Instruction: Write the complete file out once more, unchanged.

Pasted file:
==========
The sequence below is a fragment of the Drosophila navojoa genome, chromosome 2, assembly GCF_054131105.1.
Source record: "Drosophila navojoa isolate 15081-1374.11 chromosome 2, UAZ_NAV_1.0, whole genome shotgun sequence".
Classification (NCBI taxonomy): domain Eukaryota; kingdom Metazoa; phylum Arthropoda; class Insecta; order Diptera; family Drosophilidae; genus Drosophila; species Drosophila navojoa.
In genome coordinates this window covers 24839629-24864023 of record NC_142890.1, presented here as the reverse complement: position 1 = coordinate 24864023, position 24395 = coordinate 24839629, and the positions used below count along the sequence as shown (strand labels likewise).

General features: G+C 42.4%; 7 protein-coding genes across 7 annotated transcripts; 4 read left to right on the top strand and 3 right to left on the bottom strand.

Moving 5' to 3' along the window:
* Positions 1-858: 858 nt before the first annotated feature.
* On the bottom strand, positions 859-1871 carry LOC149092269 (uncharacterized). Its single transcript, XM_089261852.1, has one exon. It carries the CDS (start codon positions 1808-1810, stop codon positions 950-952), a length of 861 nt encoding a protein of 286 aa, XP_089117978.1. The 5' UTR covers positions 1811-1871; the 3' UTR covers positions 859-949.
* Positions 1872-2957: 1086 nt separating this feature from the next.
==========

The sequence below is a fragment of the Drosophila navojoa genome, chromosome 2, assembly GCF_054131105.1.
Source record: "Drosophila navojoa isolate 15081-1374.11 chromosome 2, UAZ_NAV_1.0, whole genome shotgun sequence".
Classification (NCBI taxonomy): domain Eukaryota; kingdom Metazoa; phylum Arthropoda; class Insecta; order Diptera; family Drosophilidae; genus Drosophila; species Drosophila navojoa.
In genome coordinates this window covers 24839629-24864023 of record NC_142890.1, presented here as the reverse complement: position 1 = coordinate 24864023, position 24395 = coordinate 24839629, and the positions used below count along the sequence as shown (strand labels likewise).

General features: G+C 42.4%; 7 protein-coding genes across 7 annotated transcripts; 4 read left to right on the top strand and 3 right to left on the bottom strand.

Moving 5' to 3' along the window:
* Positions 1-858: 858 nt before the first annotated feature.
* On the bottom strand, positions 859-1871 carry LOC149092269 (uncharacterized). Its single transcript, XM_089261852.1, has one exon. It carries the CDS (start codon positions 1808-1810, stop codon positions 950-952), a length of 861 nt encoding a protein of 286 aa, XP_089117978.1. The 5' UTR covers positions 1811-1871; the 3' UTR covers positions 859-949.
* Positions 1872-2957: 1086 nt separating this feature from the next.